I think everyone needs to push themselves to their limits, even if their limits conform to the norm, as its only at the edges we begin to understand who we really are.


Would you please, please stop writing such deeply engaging posts? I very nearly missed picking my daughter up at the bus because I was so engrossed in this one. ;)

As a girl myself and a mom to a precocious 6 1/2 year-old daughter, the ideas you present here reach out and grab me. I write a column for BabyCenter’s MOMformation blog (http://blogs.babycenter.com/author/jlee19/) all about raising girls, and the more I get into it, the more I realize just how complicated it is to be a girl. The dichotomy of society’s expectations is astounding and seriously confusing … even for a grown woman, never mind a little girl.

Thank you for sharing your thoughts and these great resources. You’ve given me many “sparks” for future posts on the world of girls and inspired me to start thinking about setting my own bad girl loose on the world. Life is short, right?


Beautiful posting that I shall spread far and wide, hoping that it helps to encourage you to continue pursuing this rich theme!!

Edges are where all the innovation and creativity concentrates but, in order for them to transform the core, it is important to make certain that they are not simply fringes, doomed to remain peripheral to mainstream life. I develop this distinction here: http://blogs.hbr.org/bigshift/2010/03/three-ways-to-distinguish-an-e.html


As Meatloaf once sang, ‘Good girls go to heaven, bad girls go everywhere’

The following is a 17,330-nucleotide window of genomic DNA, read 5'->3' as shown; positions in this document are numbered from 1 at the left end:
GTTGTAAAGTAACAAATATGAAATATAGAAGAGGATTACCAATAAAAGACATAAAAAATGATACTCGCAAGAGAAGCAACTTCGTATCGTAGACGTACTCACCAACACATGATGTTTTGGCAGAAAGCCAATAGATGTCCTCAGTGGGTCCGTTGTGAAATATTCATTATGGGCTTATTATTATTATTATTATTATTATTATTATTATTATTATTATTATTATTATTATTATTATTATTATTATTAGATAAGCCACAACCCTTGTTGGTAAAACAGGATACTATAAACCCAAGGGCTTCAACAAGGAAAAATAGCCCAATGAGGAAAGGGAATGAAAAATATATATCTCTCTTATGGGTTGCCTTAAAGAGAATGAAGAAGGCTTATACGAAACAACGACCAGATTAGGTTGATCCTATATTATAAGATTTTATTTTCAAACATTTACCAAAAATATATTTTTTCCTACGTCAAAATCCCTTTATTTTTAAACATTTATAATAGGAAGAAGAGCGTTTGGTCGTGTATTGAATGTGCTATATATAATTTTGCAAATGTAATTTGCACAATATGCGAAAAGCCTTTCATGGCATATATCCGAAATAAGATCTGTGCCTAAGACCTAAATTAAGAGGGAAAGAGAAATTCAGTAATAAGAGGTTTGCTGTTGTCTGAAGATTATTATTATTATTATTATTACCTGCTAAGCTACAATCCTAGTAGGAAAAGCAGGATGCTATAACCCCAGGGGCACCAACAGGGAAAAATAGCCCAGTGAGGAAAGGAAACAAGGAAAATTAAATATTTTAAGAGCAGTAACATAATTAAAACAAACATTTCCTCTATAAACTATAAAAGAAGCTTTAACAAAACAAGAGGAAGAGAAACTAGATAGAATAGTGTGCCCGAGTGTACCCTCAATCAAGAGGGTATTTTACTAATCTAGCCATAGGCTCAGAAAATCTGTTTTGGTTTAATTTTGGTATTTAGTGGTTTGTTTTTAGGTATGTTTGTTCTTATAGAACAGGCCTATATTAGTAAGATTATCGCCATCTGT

I’ve always liked that line, e.lee :)

I’m father of a 10 year old daughter who is starting to approach what I think of as the ‘socialisation of females’ age, where something makes her decide that fitting in is more important than being her; I’m dreading the day she decides she doesn’t want to play with HTML, that she doesn’t want to watch wildlife documentaries, the day she decides she has to be dumb to be a good girl.

Her mother and I have done our best to give her the strength of will and spiritual strength needed to, if necessary, stand on her own. We already know she has a strong will :) But I also want her to understand that names, ranging from stinky to slut, ARE just labels, usually with no real meaning. I have faith that she will do the right thing throughout her life, but after reading these two articles of yours (this one and the ‘write like a bad girl one’), is it wrong for a father to hope his daughter becomes a bad girl ?




Reviving Ophelia was written by Mary Pipher.
Heard her speak — great author — so please note.


Thanks, will change that immediately.